We evaluate the sedative and hypnotic activities of the methanolic and aqueous extract of Lavandula officinalis L. on central nervous system (CNS). In this study, the effect of the methanolic and aqueous extracts of this plant was investigated in a battery of behavioural models in mice. Stems and flowers of Lavandula officinalis L. have several therapeutic applications in folk medicine in curing or managing a wide range of diseases, including insomnia. The methanolic extract produced significant sedative effect at the doses of 200, 400, and 600 mg/kg (by oral route), compared to reference substance diazepam (DZP), and an hypnotic effect at the doses of 800 and 1000 mg/kg while the treatment of mice with the aqueous extract at the doses of 200 and 400 mg/kg via oral pathway significantly reduced in both the reestablishment time and number of head dips during the traction and hole-board tests. In conclusion, these results suggest that the methanolic and aqueous extracts of Lavandula officinalis possess potent sedative and hypnotic activities, which supported its therapeutic use for insomnia. PMID:22162677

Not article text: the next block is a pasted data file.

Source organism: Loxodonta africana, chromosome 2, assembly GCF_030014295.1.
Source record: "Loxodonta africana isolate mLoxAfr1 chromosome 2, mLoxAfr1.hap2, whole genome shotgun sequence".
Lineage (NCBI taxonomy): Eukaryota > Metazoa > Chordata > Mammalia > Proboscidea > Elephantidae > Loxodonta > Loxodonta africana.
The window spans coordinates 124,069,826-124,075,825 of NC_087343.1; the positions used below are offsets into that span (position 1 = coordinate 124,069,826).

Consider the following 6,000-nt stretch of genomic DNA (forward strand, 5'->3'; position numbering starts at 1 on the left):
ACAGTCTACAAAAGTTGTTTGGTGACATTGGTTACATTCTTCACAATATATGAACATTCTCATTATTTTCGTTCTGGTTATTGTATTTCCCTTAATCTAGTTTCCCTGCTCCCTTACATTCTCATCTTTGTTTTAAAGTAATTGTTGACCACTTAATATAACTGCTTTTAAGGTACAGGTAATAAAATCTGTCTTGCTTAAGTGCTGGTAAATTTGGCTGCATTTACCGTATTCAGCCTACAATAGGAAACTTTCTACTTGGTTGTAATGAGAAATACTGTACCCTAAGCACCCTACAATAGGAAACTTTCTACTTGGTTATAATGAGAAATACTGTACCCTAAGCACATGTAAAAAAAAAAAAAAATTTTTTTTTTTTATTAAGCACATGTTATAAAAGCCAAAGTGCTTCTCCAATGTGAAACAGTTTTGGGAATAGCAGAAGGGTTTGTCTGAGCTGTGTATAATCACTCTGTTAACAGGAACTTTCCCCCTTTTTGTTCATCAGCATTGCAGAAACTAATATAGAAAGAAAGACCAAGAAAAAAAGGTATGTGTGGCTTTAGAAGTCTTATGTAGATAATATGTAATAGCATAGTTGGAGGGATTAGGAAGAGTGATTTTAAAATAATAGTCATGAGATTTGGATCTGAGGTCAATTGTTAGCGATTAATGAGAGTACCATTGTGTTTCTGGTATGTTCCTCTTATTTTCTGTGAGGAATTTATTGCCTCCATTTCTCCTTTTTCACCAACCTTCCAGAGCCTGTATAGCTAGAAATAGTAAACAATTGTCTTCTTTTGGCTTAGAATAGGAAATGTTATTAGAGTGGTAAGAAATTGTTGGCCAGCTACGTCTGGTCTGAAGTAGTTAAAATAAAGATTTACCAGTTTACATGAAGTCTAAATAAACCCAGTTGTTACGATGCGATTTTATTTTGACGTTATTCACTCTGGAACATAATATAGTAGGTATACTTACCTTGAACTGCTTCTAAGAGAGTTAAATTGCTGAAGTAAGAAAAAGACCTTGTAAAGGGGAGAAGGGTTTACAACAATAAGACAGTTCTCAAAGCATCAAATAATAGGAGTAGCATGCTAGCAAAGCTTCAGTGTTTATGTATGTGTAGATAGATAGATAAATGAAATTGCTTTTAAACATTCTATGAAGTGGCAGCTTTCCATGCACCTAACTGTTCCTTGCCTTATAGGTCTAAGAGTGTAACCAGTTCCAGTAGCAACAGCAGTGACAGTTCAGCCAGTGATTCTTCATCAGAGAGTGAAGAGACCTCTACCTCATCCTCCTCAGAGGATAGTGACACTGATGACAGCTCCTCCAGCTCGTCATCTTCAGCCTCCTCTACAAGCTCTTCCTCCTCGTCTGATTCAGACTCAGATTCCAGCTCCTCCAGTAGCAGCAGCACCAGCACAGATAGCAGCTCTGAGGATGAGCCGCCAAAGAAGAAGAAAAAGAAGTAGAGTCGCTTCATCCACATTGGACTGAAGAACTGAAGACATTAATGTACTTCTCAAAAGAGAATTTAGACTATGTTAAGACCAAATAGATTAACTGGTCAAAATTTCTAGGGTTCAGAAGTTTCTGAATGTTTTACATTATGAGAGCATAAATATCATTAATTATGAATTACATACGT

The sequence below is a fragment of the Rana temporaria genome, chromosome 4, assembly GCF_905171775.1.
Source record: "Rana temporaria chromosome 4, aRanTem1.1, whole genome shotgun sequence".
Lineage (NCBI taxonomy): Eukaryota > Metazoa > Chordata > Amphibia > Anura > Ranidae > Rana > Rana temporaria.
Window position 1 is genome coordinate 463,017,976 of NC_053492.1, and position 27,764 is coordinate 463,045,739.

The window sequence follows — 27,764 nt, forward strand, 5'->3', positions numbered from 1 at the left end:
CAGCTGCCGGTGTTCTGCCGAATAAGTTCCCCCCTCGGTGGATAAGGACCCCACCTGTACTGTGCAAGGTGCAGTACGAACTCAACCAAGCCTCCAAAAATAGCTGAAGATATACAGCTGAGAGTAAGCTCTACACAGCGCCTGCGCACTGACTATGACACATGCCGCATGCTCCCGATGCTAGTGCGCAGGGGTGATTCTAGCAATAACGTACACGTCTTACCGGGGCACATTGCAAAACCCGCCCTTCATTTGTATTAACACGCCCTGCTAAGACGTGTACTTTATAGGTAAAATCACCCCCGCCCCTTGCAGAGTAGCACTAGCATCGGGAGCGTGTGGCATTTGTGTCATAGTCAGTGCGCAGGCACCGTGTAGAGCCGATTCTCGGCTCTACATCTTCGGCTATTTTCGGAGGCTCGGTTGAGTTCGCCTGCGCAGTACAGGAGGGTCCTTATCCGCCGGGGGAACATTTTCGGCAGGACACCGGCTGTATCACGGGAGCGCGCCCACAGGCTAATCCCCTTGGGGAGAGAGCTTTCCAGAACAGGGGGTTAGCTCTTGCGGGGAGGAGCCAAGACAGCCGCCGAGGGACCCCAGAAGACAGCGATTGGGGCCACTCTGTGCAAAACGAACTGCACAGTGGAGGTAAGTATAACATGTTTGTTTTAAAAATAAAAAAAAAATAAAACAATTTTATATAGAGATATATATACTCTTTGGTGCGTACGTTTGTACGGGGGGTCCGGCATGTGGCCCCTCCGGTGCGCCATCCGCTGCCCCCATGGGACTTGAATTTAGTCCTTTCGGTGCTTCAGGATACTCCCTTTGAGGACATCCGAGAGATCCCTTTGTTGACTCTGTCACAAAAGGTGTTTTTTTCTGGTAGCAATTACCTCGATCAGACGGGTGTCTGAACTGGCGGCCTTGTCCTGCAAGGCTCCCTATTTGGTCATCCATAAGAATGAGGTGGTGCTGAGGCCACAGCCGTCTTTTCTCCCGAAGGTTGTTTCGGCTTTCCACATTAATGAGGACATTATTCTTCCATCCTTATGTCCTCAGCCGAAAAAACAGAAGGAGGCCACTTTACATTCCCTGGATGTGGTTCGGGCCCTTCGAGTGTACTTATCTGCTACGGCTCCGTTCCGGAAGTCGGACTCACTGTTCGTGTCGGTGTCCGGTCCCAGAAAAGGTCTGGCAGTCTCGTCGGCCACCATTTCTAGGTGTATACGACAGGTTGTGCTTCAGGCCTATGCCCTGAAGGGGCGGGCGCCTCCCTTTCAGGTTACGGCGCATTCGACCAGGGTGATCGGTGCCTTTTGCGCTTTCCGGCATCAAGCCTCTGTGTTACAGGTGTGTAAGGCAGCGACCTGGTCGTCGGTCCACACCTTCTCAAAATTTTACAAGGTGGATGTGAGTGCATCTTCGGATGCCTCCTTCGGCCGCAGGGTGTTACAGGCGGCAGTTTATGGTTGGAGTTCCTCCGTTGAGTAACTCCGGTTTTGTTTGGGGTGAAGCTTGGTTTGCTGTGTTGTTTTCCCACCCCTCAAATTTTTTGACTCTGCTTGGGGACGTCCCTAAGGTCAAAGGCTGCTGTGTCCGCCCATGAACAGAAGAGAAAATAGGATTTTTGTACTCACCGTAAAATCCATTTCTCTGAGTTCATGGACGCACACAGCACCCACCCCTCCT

10. An Intersubjective View of Empathy and Hypnotic Trance: Response to Wickramasekera II.

    PubMed

    Henning, Janna A

    2016-01-01